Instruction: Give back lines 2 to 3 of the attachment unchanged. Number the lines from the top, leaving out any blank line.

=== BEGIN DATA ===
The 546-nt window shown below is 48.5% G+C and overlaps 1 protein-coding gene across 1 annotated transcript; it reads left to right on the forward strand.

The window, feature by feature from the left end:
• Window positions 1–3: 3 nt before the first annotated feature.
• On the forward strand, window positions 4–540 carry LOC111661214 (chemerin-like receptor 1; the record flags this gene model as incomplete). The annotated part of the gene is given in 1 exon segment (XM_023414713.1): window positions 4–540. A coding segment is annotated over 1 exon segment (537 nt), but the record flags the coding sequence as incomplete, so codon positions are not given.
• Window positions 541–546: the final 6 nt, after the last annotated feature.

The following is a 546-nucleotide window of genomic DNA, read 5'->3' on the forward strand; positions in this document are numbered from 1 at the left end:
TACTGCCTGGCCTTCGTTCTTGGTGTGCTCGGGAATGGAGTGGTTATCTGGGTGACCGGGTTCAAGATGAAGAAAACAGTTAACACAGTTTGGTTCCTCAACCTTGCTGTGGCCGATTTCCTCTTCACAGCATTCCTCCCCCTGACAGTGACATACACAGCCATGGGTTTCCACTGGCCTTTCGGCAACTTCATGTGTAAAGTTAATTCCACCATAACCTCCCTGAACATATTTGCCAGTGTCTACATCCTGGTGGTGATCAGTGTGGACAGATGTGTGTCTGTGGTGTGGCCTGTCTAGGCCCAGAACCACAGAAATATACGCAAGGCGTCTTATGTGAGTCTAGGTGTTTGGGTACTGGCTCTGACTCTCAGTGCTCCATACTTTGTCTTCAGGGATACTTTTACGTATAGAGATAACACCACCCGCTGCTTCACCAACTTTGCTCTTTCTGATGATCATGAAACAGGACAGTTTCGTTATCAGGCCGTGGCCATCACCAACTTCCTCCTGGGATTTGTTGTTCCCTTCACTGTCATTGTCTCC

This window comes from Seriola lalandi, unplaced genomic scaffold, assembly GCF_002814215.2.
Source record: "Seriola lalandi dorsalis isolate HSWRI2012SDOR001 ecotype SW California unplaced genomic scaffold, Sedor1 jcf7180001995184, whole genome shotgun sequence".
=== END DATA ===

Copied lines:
The window, feature by feature from the left end:
• Window positions 1–3: 3 nt before the first annotated feature.